I just like Fedora, you guessed, because it's blue and wears a Red Hat.


Sunday, October 23, 2011

Thanksgiving....

Here, in the U.S.A., we have a holiday called Thanksgiving. I personally have 4 days off for this. It is traditionally the last Thursday of the month of November. And I have the 4 day weekend off of work.

So, what do we do for this holiday? Well, it is a time that our family comes together to share food and stories of how the previous year went. Most importantly, it is a time where we express our thankfulness to God for all He has provided us. This holiday is said to be traditionally passed down from the first Europeans on American soil, i.e., the Pilgrims. God saw them through harsh winters and a lengthy education in farming, building and community. Many died the first winter and many lived.

Now, interestingly enough, Fedora usually comes out early in November and is in the hands of the public long enough to have most of the bugs worked out of it by Thanksgiving. I am thankful for the many hands that contribute to this LInux distribution. I am a new member of the Fedora Distribution team. This is a group that sends free discs to folks who, for some odd reason, cannot download it themselves due to connection speed or total lack of connection all together.

So, this Thanksgiving, I'll be glad to be helping get the new F16 out to those who ask. If you need a copy and cannot get it yourself, go to Fedora Project or a quicker way is to go to the Fedora Free Media Program site to get one sent to you most anywhere in the world.

So, happy Thanksgiving and enjoy Fedora 16.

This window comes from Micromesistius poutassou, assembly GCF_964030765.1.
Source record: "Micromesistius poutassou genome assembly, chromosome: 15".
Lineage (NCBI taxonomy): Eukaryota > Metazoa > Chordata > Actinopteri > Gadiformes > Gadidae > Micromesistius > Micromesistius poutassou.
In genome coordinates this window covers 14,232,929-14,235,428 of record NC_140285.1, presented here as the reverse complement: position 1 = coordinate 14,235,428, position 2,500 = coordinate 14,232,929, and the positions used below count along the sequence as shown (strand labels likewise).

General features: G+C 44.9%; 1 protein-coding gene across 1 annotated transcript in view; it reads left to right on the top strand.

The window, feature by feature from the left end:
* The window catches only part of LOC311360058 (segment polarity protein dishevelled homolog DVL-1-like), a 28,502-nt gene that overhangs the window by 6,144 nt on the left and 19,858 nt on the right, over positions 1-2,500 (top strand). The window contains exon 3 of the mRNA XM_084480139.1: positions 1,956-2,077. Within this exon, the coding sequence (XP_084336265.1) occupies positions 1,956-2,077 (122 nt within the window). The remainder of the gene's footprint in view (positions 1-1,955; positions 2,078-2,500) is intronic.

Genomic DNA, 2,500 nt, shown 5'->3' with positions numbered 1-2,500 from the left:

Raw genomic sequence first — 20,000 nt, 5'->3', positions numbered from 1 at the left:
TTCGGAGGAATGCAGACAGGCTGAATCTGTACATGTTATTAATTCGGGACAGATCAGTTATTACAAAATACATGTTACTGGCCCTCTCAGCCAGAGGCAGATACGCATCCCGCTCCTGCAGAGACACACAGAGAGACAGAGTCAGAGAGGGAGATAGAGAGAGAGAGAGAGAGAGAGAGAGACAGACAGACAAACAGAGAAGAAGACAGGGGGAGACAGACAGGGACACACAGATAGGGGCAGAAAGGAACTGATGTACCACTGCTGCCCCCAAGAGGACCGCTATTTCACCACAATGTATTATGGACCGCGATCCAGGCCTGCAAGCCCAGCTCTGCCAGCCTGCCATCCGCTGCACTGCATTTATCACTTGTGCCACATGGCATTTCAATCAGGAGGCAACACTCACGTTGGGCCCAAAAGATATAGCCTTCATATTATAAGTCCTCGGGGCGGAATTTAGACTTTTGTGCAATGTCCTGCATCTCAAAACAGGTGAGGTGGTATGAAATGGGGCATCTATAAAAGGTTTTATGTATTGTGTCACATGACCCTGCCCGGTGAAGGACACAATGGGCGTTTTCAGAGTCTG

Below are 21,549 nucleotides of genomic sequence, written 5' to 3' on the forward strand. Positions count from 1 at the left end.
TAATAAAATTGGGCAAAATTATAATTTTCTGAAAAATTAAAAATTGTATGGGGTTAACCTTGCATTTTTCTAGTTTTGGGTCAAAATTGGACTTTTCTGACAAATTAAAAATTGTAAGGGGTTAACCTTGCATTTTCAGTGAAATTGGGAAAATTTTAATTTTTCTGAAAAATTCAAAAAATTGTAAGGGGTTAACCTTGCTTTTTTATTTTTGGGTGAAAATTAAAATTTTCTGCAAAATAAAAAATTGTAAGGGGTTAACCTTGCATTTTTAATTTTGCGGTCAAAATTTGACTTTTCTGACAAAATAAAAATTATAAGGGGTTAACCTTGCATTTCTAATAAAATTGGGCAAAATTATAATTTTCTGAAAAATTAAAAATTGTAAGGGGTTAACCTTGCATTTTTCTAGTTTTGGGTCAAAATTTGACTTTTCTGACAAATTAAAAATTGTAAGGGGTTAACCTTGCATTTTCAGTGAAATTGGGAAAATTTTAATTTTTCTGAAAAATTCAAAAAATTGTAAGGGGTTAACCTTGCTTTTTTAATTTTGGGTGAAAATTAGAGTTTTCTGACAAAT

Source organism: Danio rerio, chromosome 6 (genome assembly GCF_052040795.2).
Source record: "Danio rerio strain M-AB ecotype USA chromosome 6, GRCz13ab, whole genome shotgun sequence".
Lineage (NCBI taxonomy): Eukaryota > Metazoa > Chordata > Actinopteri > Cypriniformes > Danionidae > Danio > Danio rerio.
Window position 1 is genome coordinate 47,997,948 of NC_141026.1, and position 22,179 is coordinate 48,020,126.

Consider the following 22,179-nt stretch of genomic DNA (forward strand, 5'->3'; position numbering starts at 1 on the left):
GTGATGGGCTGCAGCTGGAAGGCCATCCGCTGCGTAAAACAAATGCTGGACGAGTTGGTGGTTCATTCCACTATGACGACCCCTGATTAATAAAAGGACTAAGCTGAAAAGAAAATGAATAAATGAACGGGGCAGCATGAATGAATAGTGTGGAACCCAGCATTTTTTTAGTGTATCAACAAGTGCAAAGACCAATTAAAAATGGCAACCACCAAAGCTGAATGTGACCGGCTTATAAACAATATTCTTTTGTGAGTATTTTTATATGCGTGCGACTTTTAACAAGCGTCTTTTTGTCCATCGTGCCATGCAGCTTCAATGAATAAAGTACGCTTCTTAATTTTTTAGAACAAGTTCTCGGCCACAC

Monday, September 26, 2011

Fedora LXDE

Questions come up once in a while if Fedora can run on older computers.  There are 2 spins on the Fedora Project web site. So, I'm going to try to install the LXDE version first, since it is the smaller of the two. The other is XFCE. Right now, I'm down loading both at the same time....and they are done in only 10 minutes. So, I'm almost done burning the ISO to disk, using K3b and it's done after about 3 minutes. I'm loading it in the old system and will finish this blog on the new LXDE system. Cross your fingers..... ...well shoot. Fedora requires 640 megs of ram to install properly. My old box only has 512. Oh well. I wonder what Linux runs well on older machines. I was able to get Debian 5 on there and then upgrade to Debian 6. But it is slow as most new OS's are on old machines. So, this blog is going to develop into a search for a Linux for older machines....update to come soon...

Thursday, September 22, 2011

Fedora v.s Debian: Support Please!

Fedora and Debian seem to be really popular these days.  Fedora is the "bleeding edge" of Linux while Debian is the "Stable Mabel" of them all.  As you know, I am biased towards Fedora and my published reason is because I like the color blue and I like fedoras in general.  But, there are other reasons so lets compare.  The biggest reason is the support I get with Fedora.  Debian also has support, but how do both camps pan out in the end?  Let's see.  (Now remember, I am biased towards Fedora, so take all this with a grain of salt and remember, this is just for fun.  I am not an official spokesperson for any distribution.)


Just doing a Google Search for Debian brings the number one hit  as

Debian -- The Universal Operating System

First off, this web site is hard to read.  The first thing I want to do when I come to this site is to zoom in a little with the ctrl-+ buttons so I can read the list of links.  But moving on from that, the big things I want is documentation, downloads, and forums.  I cannot find a forum on the main web site of Debian.

Forums are a really good way for the Linux community to interact and solve problems at the user level. Debian does have a forum and it is located at:

http://forums.debian.net/